The book begins by tracing the shifting use and nature of metaphysics in the thought of Kant, Hegel, Nietzsche, Heidegger, Lyotard, Derrida, Deleuze, Nancy, Levinas, and others. Hart pays special attention to Nietzschebs famous narrative of the bwill to powerb -- a narrative largely adopted by the world today -- and he offers an engaging revision (though not rejection) of the genealogy of nihilism, thereby highlighting the significant binterruptionb that Christian thought introduced into the history of metaphysics.
This discussion sets the stage for a retrieval of the classic Christian account of beauty and sublimity, and of the relation of both to the question of being. Written in the form of a "dogmatica minora," this main section of the book offers a pointed reading of the Christian story in four moments, or parts: Trinity, creation, salvation, and eschaton. Through a combination of narrative and argument throughout, Hart ends up demonstrating the power of Christian metaphysics not only to withstand the critiques of modern and postmodern thought but also to move well beyond them.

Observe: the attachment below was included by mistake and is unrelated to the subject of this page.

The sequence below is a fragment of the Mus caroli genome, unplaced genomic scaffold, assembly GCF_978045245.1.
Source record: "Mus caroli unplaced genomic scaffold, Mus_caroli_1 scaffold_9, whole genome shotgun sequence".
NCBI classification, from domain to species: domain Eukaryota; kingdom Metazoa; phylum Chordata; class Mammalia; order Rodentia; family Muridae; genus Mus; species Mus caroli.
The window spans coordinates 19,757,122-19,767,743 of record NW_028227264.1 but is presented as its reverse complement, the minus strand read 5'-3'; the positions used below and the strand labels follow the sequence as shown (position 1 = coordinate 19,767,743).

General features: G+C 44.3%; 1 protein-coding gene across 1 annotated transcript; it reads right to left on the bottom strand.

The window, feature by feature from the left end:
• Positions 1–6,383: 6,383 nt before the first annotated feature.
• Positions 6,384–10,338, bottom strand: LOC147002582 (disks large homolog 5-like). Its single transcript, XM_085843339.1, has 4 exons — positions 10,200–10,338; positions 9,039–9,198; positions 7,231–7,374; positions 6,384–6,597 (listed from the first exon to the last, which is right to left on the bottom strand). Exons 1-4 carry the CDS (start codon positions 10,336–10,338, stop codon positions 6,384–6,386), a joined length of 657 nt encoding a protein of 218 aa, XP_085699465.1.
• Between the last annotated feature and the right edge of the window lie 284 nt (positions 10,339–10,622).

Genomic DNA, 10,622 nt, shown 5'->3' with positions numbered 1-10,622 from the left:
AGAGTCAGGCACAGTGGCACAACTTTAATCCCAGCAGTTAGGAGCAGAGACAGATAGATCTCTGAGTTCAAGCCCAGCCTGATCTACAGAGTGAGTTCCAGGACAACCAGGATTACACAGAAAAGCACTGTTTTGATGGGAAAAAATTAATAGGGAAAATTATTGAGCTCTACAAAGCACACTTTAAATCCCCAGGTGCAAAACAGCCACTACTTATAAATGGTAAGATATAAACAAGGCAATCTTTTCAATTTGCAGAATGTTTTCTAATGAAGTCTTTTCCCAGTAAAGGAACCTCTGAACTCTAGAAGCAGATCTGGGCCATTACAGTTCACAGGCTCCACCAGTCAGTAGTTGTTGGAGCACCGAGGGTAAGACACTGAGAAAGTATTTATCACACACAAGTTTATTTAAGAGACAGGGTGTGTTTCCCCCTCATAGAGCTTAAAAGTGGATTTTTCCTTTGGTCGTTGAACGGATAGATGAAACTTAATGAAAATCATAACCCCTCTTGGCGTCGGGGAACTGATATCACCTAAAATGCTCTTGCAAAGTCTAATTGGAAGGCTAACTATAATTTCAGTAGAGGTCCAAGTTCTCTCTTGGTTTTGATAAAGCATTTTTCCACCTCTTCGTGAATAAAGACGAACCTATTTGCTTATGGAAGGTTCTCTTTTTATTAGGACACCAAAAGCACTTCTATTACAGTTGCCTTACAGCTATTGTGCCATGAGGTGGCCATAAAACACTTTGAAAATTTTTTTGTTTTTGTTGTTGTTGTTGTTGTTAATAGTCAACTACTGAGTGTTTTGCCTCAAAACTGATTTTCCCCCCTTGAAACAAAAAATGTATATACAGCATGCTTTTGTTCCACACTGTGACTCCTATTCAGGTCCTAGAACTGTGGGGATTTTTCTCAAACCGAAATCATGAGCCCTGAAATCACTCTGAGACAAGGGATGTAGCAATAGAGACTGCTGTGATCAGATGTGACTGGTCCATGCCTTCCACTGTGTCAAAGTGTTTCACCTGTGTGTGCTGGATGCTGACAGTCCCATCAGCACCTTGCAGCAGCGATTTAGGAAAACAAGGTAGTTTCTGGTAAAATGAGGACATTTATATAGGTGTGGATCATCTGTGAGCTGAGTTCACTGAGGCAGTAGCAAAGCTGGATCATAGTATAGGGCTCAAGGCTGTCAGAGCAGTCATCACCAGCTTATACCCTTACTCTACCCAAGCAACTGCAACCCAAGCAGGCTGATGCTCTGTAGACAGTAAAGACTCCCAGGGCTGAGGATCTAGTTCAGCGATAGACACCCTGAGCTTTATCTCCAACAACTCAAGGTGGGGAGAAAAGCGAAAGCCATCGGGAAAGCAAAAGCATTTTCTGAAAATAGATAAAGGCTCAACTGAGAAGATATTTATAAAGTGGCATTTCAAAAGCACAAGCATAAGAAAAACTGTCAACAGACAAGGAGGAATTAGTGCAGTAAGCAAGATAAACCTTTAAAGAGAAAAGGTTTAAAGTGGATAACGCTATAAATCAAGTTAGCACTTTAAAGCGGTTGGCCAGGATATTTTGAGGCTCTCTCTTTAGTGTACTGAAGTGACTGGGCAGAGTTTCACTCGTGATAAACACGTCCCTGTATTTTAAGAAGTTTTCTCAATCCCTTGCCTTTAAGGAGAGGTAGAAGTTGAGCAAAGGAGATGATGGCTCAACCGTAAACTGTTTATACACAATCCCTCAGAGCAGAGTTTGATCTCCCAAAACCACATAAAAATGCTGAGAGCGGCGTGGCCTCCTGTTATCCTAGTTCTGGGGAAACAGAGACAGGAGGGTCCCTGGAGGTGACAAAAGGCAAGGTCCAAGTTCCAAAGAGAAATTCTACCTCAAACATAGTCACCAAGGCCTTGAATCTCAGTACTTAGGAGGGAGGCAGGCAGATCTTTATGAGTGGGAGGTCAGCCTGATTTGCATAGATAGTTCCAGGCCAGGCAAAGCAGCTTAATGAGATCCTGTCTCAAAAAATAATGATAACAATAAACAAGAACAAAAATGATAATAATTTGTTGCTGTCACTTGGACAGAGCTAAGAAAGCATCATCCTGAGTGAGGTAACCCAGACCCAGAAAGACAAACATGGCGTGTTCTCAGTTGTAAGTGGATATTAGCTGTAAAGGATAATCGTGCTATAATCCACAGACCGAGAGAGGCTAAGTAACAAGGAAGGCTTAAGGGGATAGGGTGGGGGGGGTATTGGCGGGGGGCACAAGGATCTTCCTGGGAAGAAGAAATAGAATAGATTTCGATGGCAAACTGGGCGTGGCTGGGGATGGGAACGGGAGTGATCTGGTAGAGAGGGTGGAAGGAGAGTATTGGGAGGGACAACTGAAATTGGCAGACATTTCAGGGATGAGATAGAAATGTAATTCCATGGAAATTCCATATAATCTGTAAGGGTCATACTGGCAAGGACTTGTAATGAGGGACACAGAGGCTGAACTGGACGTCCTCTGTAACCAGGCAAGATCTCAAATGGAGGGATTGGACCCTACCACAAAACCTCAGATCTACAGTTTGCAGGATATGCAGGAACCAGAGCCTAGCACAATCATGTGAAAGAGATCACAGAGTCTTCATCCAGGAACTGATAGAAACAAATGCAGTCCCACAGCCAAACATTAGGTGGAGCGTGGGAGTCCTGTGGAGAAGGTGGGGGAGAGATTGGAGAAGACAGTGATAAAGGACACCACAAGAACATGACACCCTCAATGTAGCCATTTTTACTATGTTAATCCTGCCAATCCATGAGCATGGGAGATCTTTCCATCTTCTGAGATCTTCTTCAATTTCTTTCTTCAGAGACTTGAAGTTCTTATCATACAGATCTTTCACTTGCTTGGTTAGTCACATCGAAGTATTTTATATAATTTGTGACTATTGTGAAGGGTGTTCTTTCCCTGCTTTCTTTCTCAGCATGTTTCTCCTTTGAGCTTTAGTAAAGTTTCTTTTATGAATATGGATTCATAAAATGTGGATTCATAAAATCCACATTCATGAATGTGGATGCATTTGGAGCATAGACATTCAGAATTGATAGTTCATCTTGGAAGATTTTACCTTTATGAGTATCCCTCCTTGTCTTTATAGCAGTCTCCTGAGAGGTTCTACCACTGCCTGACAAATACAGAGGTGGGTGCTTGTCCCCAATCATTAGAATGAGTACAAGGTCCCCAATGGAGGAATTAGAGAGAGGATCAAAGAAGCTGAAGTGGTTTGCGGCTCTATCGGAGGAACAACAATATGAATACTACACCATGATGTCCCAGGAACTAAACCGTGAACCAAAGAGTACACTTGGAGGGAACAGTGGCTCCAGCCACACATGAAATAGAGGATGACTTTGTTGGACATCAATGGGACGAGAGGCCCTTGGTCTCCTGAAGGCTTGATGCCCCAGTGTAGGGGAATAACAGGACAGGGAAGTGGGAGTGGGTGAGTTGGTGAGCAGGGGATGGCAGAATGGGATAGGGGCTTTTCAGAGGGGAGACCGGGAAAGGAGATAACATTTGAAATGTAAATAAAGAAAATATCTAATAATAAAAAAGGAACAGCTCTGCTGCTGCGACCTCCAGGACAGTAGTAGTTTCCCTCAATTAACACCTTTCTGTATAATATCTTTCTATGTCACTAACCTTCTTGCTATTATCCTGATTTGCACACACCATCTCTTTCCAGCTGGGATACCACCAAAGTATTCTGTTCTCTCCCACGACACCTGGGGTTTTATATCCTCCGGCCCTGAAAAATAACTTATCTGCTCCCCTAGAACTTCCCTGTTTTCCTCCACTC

Strikingly original and deeply rewarding, "The Beauty of the Infinite" is both a constructively critical account of the history of metaphysics and a compelling contribution to it.